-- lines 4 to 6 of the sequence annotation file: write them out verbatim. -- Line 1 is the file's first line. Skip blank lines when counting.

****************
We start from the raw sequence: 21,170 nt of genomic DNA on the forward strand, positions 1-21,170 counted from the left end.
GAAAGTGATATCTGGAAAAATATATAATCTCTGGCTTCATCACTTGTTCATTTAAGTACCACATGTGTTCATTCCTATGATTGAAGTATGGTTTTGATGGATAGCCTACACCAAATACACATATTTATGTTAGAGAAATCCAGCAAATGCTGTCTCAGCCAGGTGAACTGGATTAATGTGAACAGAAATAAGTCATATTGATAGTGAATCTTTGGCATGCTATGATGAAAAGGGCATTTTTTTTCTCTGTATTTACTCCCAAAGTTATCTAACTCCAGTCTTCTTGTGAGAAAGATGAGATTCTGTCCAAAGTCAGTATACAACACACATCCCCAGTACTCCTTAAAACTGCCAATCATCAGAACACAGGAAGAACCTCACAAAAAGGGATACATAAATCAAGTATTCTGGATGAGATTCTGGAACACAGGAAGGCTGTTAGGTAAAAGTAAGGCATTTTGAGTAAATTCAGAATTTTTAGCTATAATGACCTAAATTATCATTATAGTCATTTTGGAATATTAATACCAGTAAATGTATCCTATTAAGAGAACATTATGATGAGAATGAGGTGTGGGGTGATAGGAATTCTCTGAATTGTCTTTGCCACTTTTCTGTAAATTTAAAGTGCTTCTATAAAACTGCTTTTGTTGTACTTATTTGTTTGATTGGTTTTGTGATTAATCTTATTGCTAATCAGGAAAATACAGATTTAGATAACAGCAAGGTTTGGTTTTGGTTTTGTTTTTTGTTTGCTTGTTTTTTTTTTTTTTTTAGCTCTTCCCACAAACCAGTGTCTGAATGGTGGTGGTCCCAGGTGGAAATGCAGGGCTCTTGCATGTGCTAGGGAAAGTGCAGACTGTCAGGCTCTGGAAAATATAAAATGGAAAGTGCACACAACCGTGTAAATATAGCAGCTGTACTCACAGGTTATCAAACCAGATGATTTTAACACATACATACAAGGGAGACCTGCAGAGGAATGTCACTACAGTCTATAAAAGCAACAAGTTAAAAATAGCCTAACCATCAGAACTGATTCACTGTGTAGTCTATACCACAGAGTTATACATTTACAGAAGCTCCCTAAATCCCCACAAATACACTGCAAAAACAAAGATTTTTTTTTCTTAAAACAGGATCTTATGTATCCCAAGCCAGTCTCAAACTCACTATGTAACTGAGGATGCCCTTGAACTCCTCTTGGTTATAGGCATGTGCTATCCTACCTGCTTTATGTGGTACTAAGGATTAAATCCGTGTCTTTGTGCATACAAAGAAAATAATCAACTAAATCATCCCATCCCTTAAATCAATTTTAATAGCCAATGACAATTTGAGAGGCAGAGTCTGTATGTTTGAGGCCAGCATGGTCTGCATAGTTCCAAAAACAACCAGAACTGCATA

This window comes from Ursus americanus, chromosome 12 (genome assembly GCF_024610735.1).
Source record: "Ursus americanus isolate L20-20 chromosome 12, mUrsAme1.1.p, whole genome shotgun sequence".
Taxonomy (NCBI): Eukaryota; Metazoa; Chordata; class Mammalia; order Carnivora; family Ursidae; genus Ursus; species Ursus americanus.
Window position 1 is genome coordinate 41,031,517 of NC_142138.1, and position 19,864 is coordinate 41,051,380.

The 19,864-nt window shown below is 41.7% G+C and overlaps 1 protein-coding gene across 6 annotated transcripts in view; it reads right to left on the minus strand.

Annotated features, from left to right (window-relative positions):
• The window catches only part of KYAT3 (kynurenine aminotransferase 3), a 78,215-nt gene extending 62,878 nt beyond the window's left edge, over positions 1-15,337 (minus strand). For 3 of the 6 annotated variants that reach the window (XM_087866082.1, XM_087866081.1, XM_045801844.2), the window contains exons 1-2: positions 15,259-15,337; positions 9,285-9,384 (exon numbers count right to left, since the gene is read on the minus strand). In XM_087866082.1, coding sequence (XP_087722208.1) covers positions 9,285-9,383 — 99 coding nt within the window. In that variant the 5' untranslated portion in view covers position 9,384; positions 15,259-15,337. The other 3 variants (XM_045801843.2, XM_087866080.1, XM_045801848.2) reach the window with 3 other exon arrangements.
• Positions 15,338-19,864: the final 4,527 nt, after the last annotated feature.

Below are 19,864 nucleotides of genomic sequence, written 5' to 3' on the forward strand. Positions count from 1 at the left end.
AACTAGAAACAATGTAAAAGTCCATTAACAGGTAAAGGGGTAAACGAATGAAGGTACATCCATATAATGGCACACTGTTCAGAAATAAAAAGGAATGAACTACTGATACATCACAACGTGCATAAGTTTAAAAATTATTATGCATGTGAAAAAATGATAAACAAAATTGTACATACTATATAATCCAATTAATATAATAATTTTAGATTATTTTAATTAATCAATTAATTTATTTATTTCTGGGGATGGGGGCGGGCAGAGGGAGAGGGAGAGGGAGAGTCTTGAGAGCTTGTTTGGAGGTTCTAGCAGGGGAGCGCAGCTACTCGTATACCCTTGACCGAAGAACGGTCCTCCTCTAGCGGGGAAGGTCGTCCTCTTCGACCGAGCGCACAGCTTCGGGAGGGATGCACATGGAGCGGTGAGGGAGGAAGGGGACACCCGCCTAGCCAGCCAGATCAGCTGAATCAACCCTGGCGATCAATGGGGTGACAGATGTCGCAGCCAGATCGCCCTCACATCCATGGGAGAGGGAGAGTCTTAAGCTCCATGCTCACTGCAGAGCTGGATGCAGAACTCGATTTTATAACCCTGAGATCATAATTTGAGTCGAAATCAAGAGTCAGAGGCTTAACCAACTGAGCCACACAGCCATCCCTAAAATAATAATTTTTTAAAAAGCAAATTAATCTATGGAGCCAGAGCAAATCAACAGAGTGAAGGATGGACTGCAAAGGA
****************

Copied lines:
Source record: "Ursus americanus isolate L20-20 chromosome 12, mUrsAme1.1.p, whole genome shotgun sequence".
Taxonomy (NCBI): Eukaryota; Metazoa; Chordata; class Mammalia; order Carnivora; family Ursidae; genus Ursus; species Ursus americanus.
Window position 1 is genome coordinate 41,031,517 of NC_142138.1, and position 19,864 is coordinate 41,051,380.